Economic Impacts of Unions

The Economist (September 21 Print Edition) runs an article “The Limits of Solidarity” which attacks US Democrats for favouring union-friendly legislation. It concludes as follows:

“After all, trade unions have obvious drawbacks as well as modest attractions. Whenever they win their members higher wage rises than in non-unionised firms, this money has to come from somewhere. If it comes from profits, investment—and future economic growth—may suffer. If firms pass on the higher costs to their customers, the result is not always the sort of redistribution that Democrats want to see. Progressives may cheer at raising cleaners’ pay and charging hotel customers extra. But what about a fast-food joint or big-box retailer, whose customers are no richer than its workers?”

This piece selectively quotes from some economists to argue that unions are largely irrelevant and ineffective in terms of raising the living standards of workers. Yet recent impeccably mainstream reviews of the literature by the World Bank (Aidt and Tsannatos) and as conducted for the most recent OECD Jobs Study find that high union density at the national level is strongly correlated to low levels of wage and income inequality, and not correlated at all to weak economic performance in term of economic growth or levels of employment.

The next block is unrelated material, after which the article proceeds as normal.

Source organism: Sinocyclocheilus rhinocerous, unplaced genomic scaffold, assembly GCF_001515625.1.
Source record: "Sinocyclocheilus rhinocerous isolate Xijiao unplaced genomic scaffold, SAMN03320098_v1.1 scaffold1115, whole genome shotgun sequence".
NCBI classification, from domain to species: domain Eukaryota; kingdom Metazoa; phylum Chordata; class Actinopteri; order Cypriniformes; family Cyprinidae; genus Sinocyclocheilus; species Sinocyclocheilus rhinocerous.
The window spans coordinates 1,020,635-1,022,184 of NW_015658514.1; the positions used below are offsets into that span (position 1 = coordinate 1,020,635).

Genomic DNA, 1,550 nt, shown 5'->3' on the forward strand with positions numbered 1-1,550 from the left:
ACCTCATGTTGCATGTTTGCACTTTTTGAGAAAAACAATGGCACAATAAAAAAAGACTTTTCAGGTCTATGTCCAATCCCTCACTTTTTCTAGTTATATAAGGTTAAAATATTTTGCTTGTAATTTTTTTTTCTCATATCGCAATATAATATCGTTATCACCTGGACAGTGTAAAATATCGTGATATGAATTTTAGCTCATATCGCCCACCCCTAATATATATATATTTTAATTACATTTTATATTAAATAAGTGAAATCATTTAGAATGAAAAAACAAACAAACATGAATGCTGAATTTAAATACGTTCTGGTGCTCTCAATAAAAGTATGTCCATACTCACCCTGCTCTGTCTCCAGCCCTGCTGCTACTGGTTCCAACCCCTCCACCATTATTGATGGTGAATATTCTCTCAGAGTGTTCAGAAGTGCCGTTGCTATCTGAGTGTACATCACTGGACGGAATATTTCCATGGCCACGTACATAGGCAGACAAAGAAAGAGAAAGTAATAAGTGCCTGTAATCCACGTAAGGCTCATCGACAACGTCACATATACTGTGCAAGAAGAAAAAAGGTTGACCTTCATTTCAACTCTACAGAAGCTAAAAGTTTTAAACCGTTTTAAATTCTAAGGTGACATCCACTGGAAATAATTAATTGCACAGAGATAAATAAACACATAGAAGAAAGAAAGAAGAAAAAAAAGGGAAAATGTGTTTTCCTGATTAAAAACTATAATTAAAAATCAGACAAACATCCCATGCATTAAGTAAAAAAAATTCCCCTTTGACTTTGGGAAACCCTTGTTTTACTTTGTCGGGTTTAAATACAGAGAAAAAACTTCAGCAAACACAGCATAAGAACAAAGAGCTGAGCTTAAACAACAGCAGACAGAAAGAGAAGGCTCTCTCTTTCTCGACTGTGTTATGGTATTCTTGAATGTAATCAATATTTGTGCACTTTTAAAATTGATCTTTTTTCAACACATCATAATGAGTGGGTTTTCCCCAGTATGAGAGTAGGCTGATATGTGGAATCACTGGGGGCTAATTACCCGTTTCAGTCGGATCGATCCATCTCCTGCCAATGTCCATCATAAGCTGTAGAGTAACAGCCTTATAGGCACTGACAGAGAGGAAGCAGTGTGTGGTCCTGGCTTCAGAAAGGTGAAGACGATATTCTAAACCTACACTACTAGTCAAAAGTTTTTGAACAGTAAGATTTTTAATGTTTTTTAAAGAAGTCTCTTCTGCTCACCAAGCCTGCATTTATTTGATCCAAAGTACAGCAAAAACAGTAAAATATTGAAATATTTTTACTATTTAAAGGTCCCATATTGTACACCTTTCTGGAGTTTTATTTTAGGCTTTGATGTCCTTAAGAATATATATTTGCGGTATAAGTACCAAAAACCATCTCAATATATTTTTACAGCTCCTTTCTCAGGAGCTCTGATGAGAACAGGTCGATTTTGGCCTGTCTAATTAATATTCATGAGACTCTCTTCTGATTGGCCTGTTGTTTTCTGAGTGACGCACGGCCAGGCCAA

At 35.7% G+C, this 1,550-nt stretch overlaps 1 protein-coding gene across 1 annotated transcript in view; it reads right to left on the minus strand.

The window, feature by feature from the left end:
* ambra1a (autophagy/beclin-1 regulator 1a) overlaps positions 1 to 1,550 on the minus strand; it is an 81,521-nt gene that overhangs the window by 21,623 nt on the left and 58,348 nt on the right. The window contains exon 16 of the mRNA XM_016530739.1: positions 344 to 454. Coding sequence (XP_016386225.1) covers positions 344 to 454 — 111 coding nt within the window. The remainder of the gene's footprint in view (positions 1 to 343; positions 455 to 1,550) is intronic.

The Economist is mystified as to how unions can raise wages for the lower paid without raising prices or reducing employment. Part of the answer lies in the fact that the profit share is very high in the US, as elsewhere. This does not, as the Economist assumes, necessarily translate into high rates of real investment. Most importantly, a huge body of evidence shows that unionized firms are more productive, enabling them to pay higher wages. Productivity is much higher when a decent wage floor can be set in otherwise low wage sectors like consumer services, as indicated by very high business sector productivity in the highly unionised Nordic countries.

The trick, of course, is to combine high producivity with high employment in an equal society. That’s not easy, but some countries with strong labour movements and strong social democratic traditions have been able to pull it off, despite all of those global forces which the Economist seems to believe foreclose a choice of social models.


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